Gov. Ron DeSantis of Florida is taking heat from fellow Republicans over his feud with Disney, as his potential rivals for the White House see an opportunity to call him out as flouting traditional conservatism.
Former President Donald J. Trump this week slammed the governor’s efforts as a “political stunt” and said Mr. DeSantis was being outplayed by the company.
“DeSanctus is being absolutely destroyed by Disney,” Mr. Trump wrote on Tuesday on Truth Social, his media site, using a dismissive nickname for the governor. Former Gov. Chris Christie of New Jersey also took a shot, suggesting Mr. DeSantis’s talk of punishing a business defied principles about small government.
“I don’t think Ron DeSantis is conservative, based on actions towards Disney,” he said at an event on Tuesday hosted by the news outlet Semafor. “Where are we headed here now that, if you express disagreement in this country, the government is now going to punish you? To me, that’s what I always thought liberals did, and now all of a sudden here we are participating in this with a Republican governor.”
The criticism reflects a growing effort by Mr. Trump and other prospective candidates to try to undermine the core argument of Mr. DeSantis’s case for the nomination: that he is the Republican most likely to win a general election. Advisers to Mr. Trump and other possible rivals believe moves like going after Disney will be damaging in a general election, if not necessarily in the G.O.P. primary.
Understand the DeSantis-Disney Rift
Some Republican strategists even argued that the move risked turning off the party’s primary voters, saying they were confused by Mr. DeSantis’s decision to dig into a fight against a company with broad appeal and considerable resources to fight back.
Mr. DeSantis’s office did not immediately respond to a request for comment.
The dispute between Mr. DeSantis and Disney — Florida’s largest private employer and corporate taxpayer — started when company officials criticized a bill that Mr. DeSantis signed into law this year. The law, which critics called a “Don’t Say Gay” bill, curtails instruction and discussion of gender and sexuality in some elementary school grades.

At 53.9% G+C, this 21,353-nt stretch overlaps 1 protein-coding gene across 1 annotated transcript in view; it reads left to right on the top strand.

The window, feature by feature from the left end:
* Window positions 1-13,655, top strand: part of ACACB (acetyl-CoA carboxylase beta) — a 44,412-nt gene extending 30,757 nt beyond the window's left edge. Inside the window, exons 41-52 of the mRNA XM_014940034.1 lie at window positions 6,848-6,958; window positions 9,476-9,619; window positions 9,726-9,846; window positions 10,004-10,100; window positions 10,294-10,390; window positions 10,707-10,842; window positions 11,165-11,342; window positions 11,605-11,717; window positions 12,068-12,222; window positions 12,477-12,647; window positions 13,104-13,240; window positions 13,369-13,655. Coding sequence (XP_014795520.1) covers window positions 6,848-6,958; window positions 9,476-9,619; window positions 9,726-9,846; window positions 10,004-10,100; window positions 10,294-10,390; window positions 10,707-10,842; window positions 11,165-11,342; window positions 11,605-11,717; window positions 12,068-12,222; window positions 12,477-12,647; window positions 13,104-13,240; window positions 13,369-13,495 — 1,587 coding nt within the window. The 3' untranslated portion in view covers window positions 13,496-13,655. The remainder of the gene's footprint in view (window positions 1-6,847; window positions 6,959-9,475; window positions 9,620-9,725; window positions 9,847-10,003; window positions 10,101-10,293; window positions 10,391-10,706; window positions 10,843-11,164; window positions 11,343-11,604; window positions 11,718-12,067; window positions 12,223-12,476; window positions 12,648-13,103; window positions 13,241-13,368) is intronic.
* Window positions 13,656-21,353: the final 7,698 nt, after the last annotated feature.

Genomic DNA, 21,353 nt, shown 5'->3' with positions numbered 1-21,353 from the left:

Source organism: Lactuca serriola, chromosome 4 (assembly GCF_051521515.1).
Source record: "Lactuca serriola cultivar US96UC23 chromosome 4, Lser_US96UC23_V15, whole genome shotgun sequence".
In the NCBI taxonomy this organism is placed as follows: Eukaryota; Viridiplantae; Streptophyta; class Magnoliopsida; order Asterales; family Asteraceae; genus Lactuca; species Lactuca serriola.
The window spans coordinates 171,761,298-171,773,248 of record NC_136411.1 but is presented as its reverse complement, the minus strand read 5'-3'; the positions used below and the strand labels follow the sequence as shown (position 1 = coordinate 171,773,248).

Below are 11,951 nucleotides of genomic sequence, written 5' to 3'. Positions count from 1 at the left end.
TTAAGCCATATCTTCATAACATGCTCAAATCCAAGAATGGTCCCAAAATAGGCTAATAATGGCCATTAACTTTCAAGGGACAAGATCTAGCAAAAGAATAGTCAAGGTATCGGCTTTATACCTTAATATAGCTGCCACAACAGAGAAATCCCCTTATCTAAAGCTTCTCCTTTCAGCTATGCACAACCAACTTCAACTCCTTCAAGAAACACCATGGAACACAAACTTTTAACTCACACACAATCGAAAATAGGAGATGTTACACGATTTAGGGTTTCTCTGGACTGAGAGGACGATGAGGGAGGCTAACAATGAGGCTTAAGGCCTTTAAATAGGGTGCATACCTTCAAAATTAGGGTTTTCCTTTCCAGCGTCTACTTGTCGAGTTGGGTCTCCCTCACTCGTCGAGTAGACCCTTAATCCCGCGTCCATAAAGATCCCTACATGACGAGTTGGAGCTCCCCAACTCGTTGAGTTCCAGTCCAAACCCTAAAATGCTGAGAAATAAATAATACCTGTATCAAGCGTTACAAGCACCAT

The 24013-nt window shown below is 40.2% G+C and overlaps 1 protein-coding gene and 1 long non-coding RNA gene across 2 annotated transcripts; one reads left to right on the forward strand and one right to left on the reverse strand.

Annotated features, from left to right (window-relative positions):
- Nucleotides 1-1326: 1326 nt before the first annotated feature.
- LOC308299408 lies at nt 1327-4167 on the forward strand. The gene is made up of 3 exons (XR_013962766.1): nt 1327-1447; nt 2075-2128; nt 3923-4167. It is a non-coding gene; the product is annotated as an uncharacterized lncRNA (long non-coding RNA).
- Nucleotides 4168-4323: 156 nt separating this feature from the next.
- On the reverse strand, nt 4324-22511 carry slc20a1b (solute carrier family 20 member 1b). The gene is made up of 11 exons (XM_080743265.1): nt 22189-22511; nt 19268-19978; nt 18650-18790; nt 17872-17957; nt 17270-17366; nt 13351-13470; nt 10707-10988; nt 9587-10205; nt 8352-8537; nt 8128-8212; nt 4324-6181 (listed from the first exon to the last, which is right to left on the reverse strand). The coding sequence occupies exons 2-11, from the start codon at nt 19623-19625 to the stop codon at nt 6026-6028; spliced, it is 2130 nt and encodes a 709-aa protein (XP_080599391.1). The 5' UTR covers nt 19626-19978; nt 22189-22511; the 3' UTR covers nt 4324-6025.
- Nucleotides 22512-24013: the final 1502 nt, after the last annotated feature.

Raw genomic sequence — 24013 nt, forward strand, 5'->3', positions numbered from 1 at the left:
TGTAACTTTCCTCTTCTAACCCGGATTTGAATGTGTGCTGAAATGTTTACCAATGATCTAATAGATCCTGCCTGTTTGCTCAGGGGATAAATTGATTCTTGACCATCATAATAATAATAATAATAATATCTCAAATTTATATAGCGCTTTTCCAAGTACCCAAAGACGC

In response to the criticism, Mr. DeSantis moved to exert greater control over the company through a district board, but officials at the company quietly found a way to strip that board of power. Mr. DeSantis has since moved to try to take control again, and floated the possibilities of everything from new taxes on Disney — which would most likely be passed along to people using Disney’s park — to building a state prison nearby.
In his post, Mr. Trump suggested that the threats could backfire and that the company could respond by pulling out of Florida. “Watch!” he wrote. “That would be a killer. In the meantime, this is all so unnecessary, a political STUNT!”
The former president himself has never shied away from attacking companies he doesn’t like.
Despite a steady stream of criticism from fellow Republicans — former Vice President Mike Pence, who is considering a campaign of his own, chided Mr. DeSantis on the issue in February — it’s not clear that Mr. DeSantis’s actions have hurt him uniformly on the right.
The Wall Street Journal editorial board, on Tuesday evening, criticized the governor for the arc of the feud with Disney but took greater issue with Mr. Trump for his attack.
“You’d think the former President would be critical of Disney’s woke turn, but his only abiding political conviction is personal advantage,” the board wrote.
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